Travelers’ tales have made for fascinating reading ever since Alexander’s army crossed the Hindu Kush. Julius Caesar traveled north and called the Britons brutes; Marco Polo conjured Chinese palaces and steaming noodles. Like pilgrims’ tales of the road to Compostela, these were images of places that, when ordinary people seldom left their hometowns, might just as well be heaven or the moon.
Charting an unseen world, such tales inspire and terrify. Humankind’s earliest documentaries, they unveil rare vistas that are all the rarer for their firsthand urgency. Seen through a single pair of eyes, rendered with a single hand not all that different from one’s own, these accounts feel authentic. Each is not a mere snapshot but a bite-size lesson in history, anthropology, and geography. Many are also advertisements: given the chance to conjure tigers and temples, fine writers shine. How many legions of sojourners have been spurred across oceans by Twain, Muir, and Kipling?
That the overwhelming majority of travelers’ tales have been written by men is a function of the very history and anthropology their stories teach. If scaling cliffs and navigating casbahs has been difficult and potentially deadly for male writers, for their female counterparts it has been prohibitive. The works of Freya Stark and Isabella Bird, whose descriptions of Japan and America were Victorian-era bestsellers, proved not only that female writers could bring a whole new perspective to the genre, but also that female readers yearned for their own type of travelogue.
It is only over the last few decades that this yearning has found fruit. With travel growing easier and globalization making foreigners more familiar to each other, female writers have claimed the genre and made it their own.
Meeting monthly for nearly ten years now in a San Francisco bar, the group that calls itself Wild Writing Women comprises a wealth of cultural backgrounds, spanning four decades in age and hundreds of thousands of miles on the road. Bound together by what the foreword to their new anthology calls “a love of travel and adventure and a compulsion to record our experiences for others,” the group’s twelve members get around: breaking out in rashes in Mandalay, getting high with shamans, sharing caves with bats. Celebrating a freedom in body and mind that their grandmothers could only dream of, they climb volcanoes, shoot rapids, mingle with monks. They savor such sensual extremes as escargots, mascarpone, and slime secreted from frogs’ sweat glands. As if making up for lost time, for all those countless women constrained to stay home, these writers trek. They dive. Alone and with others, they drink—Chinese tea and Italian wine and enough Scotch whiskey to make them see ghosts.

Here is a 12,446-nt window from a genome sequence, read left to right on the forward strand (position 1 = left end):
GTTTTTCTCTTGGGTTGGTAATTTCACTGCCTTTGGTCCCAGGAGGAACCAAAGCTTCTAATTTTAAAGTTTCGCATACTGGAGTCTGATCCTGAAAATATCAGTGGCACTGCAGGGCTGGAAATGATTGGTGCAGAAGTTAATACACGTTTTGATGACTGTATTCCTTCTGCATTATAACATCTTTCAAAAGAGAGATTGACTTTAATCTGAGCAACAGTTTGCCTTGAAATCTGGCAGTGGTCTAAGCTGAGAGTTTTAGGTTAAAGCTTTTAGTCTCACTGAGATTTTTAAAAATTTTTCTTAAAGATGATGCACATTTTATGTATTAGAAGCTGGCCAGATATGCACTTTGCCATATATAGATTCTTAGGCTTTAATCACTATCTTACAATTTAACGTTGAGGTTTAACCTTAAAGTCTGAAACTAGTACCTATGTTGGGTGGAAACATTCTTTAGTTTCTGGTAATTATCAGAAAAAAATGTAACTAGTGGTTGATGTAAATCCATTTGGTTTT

Like all such anthologies, Stories of World Travel offers an armchair journey, whisking from Yosemite to Burma in a heartbeat. Like the front seat at a slide show, it yields in a single sitting the Champs Elysées, a New Delhi traffic jam, a Madagascar rainforest. But as true reflections of these times, revealing more than mere scenery, the twenty-four tales embrace intrigues and issues that, if not exclusively women’s province, are sketched in ways that only women could have sketched them. Politics make headlines and put textbooks out of date; they also spawn memories to last a lifetime.
In “Geography of Dreams,” screenwriter Christi Phillips recalls the filmmaker she met in Red Square who “could speak five languages, could say ‘I love you’ in six.” In “Chinese Like Me,” editor Jennifer Leo confides that on her first trip overseas, hours before Hong Kong’s handover in 1997, “for the first time in my life I was attracted to Asian men.” These are tales of heartbreaking honesty, as is photojournalist Alison Wright’s “Learning to Breathe,” a stunning account of the bus crash that nearly killed her amid Laotian vistas of “green undulating hills adorned with bamboo,” and that she is certain her Buddhist faith helped her survive.
These tales’ frankness is their chief strength, making them feel like chats with friends—but friends well-traveled and eloquent enough to toss off such similes as novelist Linda Watanabe McFerrin’s “mussels shut tight as virgins’ thighs,” or who, like guidebook author Carla King, dared to roar across Inner Mongolia on a motorbike.
If the collection is uneven, with some landscapes less dazzlingly rendered than others, this is the texture that comes with the personal, with anthologies in general, with travel itself. The exhilaration these writers share-with those met on the road, with their readers, and most remarkably with one another-will inspire women travelers to cross more borders than ever before.
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